It’s about teal fields and caviar dreams in Matt Hogue’s world, because Coastal Carolina gave up thinking small a long time ago. A perfect regular season? That’s groovy and all, and yet …
“I think certainly, if we were unbeaten, a lot of people would be very excited about that,” said Hogue, the Chanticleers’ athletic director. “And it’s an achievement that we would really take a lot of pride in.
“But I think when you talk to everyone around here, when you talk to the coaches and everyone associated with the program, ultimately, we want to make that playoff run and raise a trophy. So I think how you do in the regular season, it’s really going to be more (about), ‘How does that set you up to have the best possible trip to the national title?’ And, obviously, if you’re undefeated, you’re going to be in a better (position) to do that.”
The Chanticleers (7-0, 2-0 conference) have won or shared seven of the last 12 Big South league titles — and are sitting in the catbird seat for an eighth, a pretty nice clip for a football program that was on the drawing board in 2001 and didn’t take the field until two years after that. But Coastal also has a FCS playoff record of 4-5, and has seen its season ended in the quarterfinals two years in a row by North Dakota State. A move to the FBS beckons after this year, and there’s unfinished business to attend to.
“Certainly there was an expectation, sure, that this team can be in the national (race) again. And I think we’ve seen some new faces step up and play well and you know, the nation has learned a little bit about Devin Brown as a kick returner — he’s had a fantastic year,” said Hogue, whose program visits rival Charleston Southern (6-1, 3-0) Saturday at 6 p.m. ET on ASN. “So I think that there’s no question that expectations were high.”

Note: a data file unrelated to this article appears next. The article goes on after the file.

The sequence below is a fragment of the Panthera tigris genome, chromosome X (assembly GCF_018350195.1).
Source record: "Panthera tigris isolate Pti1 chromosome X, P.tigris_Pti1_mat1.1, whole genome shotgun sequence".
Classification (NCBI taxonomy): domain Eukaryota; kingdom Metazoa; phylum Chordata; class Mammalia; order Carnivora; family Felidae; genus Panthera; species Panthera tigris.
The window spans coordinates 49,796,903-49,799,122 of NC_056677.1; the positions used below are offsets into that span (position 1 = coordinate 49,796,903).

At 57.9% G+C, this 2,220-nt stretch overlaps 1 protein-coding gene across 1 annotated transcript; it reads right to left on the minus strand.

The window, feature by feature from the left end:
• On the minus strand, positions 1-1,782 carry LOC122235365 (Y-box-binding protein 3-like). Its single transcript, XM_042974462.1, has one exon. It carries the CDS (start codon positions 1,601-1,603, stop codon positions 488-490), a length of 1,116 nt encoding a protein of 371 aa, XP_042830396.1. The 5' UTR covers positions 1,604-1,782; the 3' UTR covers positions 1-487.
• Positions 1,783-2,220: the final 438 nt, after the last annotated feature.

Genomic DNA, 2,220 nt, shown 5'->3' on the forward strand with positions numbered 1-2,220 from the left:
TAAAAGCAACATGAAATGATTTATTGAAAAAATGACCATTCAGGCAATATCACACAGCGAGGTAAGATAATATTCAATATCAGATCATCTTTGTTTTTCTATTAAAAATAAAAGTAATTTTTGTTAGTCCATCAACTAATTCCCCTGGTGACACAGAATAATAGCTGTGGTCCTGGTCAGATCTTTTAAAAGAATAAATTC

Every year, the bar at Conway, S.C., inches upward. An unconventional program — coach Joe Moglia is a football man who squeezed in a stint as CEO of TD Ameritrade before picking up the gridiron baton again — taking an unconventional path to excellence.
“I don’t think there’s any question: His tenure has been incredible,” Hogue said of Moglia, who’s on a run of three consecutive Big South titles since taking the reins in 2012. “And I think that often times, people who are hugely successful are ones that challenge the conventional thought, conventional wisdom — or, in many cases, they change the conventional wisdom. … He doesn’t just do things because that’s the way other programs do them. He doesn’t recruit players just because there’s another program recruiting that player.”
“Everything they do (within) the program is done from a perspective of outside maybe conventional wisdom. I think sometimes maybe that does raise some eyebrows, but I think he’s proven that can be very successful in the football culture.”
Coastal, meanwhile, keeps on raising eyebrows. And the stakes. The Chanticleers are on track to join peers such as Appalachian State and Georgia State in the Sun Belt Conference next fall, with a full league slate set for 2017 and postseason eligibility on tap the year after that.
“Basically in 13 seasons to start a program and then move up to FBS, that’s certainly a quick rise,” Hogue said, “but I think it’s mirrored what’s happened at our institution at that time.”
Football has lifted the university’s profile, and vice versa. Enrollment at Coastal in 2001 was almost 5,000; this fall, it was more than 10,000.
“You can’t possibly think that you’re going to do it right away,” offered former Coastal athletic director and ex-Penn State football captain Warren Koegel, who was the athletic director back when the Chanticleers’ gridiron ship was hatched and, eventually, launched, more than a dozen years ago. “What you don’t know is how long it’s going to take.”